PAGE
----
Flower Power

(L-R From Top) Victoria Beckham, Fendi, Jason Wu, Alexander McQueen, Miu Miu, Prada, Chloe, Dolce & Gabbana, Gucci, Hugo Boss, Salvatore Ferragamo, Balenciaga

Florals are a no-brainer for spring and have been a mainstay for several seasons now. However, 2017 wants to see us awash in florals, dripping in flower prints from head to toe. Florals this season are bright, bold, and sometimes brash, rendered in both gentle pastels as well as vivid colors reminiscent of the 70s. We love any excuse to play with color, and it’s good to know that something as simple as the natural beauty of flowers never goes out of style. Speaking of color…

 

Stripes

(L-R From Top) Elie Saab, Gucci, Missoni, Proenza Schouler, Ermano Scervino, Lacoste, Miu Miu, Salvatore Ferragamo, Rosie Assoulin, Sonia Rykiel, Fendi, Carolina Herrera

Stripes have also enjoyed a prolonged popularity on the runways, which have been populated with their graphic simplicity for several seasons now. For 2017, the stripe goes multidirectional, mixing vertical and horizontal configurations, veering into borderline color blocking, and even playing with dimension and perspective for an optical illusion effect. We love stripes because as knitters, any excuse to play with color is a welcome one. Bold color pairings and interesting stripe patterns set our hearts aflutter, so the more stripes, the better. Lucky for us, 2017 saw one more big color trend…

 

Bold Prints

(L-R From Top) Alexander McQueen, Anna Sui, Marc Jacobs, Valentino, Etro, House of Holland, Oscar de la Renta, Etro, Acne, Alberta Ferretti, Diane von Furstenberg, Roberto Cavalli

Bold prints set the runways aflame this season. Not only did designers celebrate seemingly incongruous yet delightful splashes of robust colors, but there was also a lot of pattern mixing—stripes marrying paisleys, florals linked with checkers, bohemian prints paired with patchworks. There was so much knitterly inspiration for stitch pattern interpretation, and the colors were incredibly stimulating—especially the ways in which they were coupled together. It’s a veritable inspiration goldmine for knitters.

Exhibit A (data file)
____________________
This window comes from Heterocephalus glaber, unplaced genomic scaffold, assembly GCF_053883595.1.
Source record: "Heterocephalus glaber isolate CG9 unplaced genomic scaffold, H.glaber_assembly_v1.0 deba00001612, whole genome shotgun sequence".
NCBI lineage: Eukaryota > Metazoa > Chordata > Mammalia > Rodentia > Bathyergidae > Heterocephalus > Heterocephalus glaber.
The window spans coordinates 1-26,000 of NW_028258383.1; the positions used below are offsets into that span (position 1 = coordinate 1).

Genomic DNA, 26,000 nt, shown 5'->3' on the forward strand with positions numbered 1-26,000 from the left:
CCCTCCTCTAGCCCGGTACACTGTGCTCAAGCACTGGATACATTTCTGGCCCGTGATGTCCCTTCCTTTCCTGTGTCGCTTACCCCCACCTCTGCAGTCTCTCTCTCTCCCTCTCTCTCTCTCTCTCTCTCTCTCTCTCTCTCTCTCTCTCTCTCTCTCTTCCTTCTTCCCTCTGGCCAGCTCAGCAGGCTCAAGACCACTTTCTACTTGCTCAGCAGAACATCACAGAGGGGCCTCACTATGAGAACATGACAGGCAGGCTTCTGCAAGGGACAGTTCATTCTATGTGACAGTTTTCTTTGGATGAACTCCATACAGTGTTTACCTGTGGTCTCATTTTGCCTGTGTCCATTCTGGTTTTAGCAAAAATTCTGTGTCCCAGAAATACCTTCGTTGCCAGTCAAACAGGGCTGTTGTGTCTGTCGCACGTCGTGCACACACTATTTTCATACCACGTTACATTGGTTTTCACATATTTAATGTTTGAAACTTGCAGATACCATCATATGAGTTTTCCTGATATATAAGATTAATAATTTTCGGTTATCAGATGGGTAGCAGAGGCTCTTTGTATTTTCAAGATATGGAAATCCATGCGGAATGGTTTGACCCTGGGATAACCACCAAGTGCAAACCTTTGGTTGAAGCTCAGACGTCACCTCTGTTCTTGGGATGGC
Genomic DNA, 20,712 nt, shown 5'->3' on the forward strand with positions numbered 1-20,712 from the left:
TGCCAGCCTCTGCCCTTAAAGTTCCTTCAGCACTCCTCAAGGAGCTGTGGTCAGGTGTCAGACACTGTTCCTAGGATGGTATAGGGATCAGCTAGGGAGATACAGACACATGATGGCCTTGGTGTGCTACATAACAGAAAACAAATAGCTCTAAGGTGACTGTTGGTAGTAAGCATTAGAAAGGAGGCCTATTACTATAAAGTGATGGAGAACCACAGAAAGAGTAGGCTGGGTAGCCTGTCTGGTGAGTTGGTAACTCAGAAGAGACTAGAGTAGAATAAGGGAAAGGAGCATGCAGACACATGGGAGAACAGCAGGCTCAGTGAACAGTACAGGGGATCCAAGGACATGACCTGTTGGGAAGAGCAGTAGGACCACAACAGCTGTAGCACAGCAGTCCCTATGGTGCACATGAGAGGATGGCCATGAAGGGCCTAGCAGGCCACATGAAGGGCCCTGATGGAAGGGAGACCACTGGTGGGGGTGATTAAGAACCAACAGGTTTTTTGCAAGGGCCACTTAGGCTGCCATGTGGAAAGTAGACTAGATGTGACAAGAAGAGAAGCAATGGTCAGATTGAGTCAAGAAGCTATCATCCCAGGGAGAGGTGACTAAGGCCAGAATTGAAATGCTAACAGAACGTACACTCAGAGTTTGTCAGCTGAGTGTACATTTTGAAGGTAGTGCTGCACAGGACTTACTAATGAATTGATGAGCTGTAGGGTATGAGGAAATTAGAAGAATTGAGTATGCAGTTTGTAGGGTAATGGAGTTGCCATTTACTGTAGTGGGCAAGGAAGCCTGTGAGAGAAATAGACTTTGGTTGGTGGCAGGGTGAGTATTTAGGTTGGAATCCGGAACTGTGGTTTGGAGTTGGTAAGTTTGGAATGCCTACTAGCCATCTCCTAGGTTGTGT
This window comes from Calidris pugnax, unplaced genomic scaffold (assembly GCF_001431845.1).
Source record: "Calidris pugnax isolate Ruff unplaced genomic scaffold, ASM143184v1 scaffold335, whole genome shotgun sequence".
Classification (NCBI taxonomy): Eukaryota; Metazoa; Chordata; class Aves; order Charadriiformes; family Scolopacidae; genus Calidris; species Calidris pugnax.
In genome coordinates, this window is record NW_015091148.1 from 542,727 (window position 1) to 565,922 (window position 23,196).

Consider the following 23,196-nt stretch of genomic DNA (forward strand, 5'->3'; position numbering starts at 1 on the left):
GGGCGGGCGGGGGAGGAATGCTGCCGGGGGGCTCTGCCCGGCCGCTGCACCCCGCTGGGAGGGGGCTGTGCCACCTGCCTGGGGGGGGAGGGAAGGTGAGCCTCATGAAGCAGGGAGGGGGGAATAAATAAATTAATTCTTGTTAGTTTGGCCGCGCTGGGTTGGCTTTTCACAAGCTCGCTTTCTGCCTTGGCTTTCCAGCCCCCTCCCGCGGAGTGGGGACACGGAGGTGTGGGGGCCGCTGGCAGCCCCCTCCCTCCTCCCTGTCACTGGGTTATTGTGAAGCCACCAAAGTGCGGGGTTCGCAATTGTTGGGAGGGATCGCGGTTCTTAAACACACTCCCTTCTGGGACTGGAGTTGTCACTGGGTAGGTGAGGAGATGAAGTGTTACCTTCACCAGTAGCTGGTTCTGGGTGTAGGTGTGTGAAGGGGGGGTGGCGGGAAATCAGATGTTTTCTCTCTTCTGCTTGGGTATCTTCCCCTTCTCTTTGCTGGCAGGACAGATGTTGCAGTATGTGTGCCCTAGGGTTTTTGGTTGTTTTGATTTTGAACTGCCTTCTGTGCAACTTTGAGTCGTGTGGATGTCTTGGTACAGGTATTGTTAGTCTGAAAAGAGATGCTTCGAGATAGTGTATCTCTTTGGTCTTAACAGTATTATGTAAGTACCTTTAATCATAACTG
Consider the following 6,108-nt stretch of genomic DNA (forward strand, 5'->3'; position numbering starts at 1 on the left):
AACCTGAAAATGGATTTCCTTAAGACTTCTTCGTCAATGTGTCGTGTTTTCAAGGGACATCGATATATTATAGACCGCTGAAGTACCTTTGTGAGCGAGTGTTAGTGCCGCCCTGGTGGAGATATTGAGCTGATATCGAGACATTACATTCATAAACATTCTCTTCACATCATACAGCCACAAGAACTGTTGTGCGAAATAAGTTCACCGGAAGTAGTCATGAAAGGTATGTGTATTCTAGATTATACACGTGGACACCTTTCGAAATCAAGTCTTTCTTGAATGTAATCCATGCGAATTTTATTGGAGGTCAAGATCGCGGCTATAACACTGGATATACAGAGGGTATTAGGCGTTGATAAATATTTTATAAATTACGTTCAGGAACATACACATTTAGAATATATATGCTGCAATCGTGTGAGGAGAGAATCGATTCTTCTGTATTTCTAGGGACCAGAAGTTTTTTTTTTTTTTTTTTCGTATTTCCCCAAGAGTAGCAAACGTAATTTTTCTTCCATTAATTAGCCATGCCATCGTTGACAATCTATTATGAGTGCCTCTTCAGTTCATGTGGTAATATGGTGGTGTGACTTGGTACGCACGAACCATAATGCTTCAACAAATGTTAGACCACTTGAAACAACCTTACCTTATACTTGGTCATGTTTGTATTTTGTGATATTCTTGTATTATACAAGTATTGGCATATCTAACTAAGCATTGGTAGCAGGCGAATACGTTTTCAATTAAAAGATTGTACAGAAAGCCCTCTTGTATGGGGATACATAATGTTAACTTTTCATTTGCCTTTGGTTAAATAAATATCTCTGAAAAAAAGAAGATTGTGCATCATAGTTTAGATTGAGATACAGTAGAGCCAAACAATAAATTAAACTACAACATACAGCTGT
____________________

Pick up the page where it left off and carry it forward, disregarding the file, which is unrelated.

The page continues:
Sheer Joy

(L-R From Top) Christian Dior, Tadashi Shoji, Simone Rocha, Giambattista Valli, Fendi, Alexander McQueen, Lanvin, John Galliano, Jason Wu, Jason Wu, Chanel, Burberry

Our final favorite for spring 2017 is the sheer trend. At once feminine and evocative of warm weather, these diaphanous, ethereal looks floated down almost every runway this season. Spring and summer demand lightweight garments, but these looks went above and beyond. They conjure thoughts of delicate knits in lace and sock weight yarns. We’d certainly not go bare like the runway models, but gossamer-fine tees, tanks, and even pullovers are a joy to knit and layer in the warmer months, especially in heat wave-friendly cottons, linens, silks, and bamboos.

What were your favorite trends for Spring 2017? Let us know in the comments!

February 28, 2017

String's Spring 2017 Exhibition Round Up

Dyed-in-the-wool New Yorkers know access is one of the greatest benefits of living in the Big Apple. Whether you are attuned to the lullaby of Broadway and its shows, relish the smorgasbord of ethnic delicacies spread out like a buffet across the boroughs, or simply enjoy padding around a walking city in which north to south, east to west, the persona and characteristics can shift drastically in the space of a few blocks, New York is a grab-bag of adventures and opportunity.